Kidnapping and Guns – One Way to Get Custody

The process of divorce can be hard on a family. Allegations may be made. A bitter custody battle may be waged. Emotions may get heated. But for the most part, kidnapping and guns are not part of the process. However, this was not the case for one family.

Four days after a Missouri judge signed an order granting divorce, the mother of a young boy, with the assistance of her new husband, kidnapped her son from her ex-husband's house at gunpoint. They intend to flee Missouri and cross the border into Mexico with the boy in a stolen vehicle. Because the mother and her husband did not have permission to take the boy from his father's home, this was considered kidnapping.

Initially, the police were able to track the kidnappers to Oklahoma by tracing their cell phone signal; however, the cell phone batteries were removed and the kidnappers vanished.

Due to a broken headlight, New Mexico police conducted a traffic stop on the kidnappers that resulted in a car chase and shots fired at the police by the kidnappers. Eventually, the kidnappers were forced to take the child by foot through the desert. They were caught with the child in Phoenix and the child was returned safely to his father.

The kidnappers now face 24 felony charges, including attempted murder and kidnapping.

While not many would go to this extreme to deprive their ex-spouse of time with a child or children, there are actions in defiance of a custody or visitation order that have consequences, which can be severe.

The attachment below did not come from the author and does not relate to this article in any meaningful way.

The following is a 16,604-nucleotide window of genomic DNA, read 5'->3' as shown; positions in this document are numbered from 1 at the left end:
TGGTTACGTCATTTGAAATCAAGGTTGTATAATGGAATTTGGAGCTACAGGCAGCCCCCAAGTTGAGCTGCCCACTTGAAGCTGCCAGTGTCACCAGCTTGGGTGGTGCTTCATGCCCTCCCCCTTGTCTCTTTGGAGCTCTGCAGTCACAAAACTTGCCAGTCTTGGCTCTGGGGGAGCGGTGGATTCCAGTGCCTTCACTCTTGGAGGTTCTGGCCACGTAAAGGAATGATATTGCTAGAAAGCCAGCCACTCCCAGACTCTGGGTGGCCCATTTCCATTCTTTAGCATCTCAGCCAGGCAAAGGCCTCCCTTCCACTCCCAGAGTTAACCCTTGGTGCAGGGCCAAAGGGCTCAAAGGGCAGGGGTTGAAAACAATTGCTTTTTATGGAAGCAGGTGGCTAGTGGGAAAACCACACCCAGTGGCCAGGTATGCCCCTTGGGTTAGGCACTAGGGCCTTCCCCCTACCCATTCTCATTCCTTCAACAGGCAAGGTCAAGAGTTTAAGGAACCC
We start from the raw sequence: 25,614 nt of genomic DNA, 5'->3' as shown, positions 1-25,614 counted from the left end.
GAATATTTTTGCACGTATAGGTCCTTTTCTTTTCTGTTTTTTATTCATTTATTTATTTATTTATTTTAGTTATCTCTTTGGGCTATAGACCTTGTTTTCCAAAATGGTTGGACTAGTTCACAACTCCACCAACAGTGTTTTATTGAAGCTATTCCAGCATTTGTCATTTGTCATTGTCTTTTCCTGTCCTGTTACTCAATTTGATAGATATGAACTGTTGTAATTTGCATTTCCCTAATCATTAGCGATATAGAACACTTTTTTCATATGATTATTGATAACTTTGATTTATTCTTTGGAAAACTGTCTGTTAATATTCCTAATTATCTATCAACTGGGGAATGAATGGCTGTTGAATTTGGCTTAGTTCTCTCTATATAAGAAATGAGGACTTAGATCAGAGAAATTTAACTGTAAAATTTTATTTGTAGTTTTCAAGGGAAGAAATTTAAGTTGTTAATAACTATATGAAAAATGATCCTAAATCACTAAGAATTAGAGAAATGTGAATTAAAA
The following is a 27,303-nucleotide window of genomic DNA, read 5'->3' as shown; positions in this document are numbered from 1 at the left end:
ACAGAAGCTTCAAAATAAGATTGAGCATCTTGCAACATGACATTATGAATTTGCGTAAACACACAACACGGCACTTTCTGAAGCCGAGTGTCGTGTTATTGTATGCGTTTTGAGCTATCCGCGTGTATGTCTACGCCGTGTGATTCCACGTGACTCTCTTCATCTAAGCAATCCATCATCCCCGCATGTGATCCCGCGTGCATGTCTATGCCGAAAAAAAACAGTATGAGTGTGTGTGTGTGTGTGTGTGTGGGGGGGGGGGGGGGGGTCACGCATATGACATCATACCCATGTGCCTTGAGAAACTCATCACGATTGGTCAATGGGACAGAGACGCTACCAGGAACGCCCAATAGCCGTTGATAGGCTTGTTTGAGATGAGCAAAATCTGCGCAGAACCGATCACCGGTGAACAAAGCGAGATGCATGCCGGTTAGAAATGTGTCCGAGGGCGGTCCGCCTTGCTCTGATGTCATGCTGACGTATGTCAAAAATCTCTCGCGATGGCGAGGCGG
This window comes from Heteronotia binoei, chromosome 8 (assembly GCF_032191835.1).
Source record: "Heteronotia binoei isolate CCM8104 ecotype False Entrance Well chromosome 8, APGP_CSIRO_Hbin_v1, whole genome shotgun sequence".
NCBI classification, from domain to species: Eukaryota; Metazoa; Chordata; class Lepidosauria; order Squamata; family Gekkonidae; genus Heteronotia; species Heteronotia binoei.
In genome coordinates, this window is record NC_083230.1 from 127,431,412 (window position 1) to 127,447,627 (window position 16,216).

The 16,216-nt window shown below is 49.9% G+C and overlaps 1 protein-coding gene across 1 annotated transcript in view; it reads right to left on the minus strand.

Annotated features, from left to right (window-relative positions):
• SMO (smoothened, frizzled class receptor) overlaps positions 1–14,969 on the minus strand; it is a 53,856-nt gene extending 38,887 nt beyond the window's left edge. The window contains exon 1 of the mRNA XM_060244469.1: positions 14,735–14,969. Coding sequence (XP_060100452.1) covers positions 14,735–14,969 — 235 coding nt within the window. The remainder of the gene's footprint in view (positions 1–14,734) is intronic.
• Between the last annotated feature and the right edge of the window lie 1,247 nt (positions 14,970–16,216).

A few of the most common violations of custody orders are:

  • The primary custodial parent refuses or denies visitation to the non-custodial parent that was ordered in a custody agreement
  • The non-custodial parent fails or refuses to deliver the child to the primary custodial parent, including after visitation
  • The primary custodial parent moves out-of-state with the child without the permission of the court

Consequences of violating a court order relating to custody or visitation may include:

  • The court holds the offending party in contempt
  • The court changes primary custody to the other parent
  • The court orders support payments withheld, in extreme circumstances
  • The court orders supervised visitation

While most attempts to deprive an ex-spouse of access to a child do not end up with kidnapping and attempted murder charges, it is important to remember that there are consequences, no matter how minor, for violating court-ordered custody or visitation. If your ex-spouse is violating court ordered custody or visitation, speak with an experienced family law attorney.

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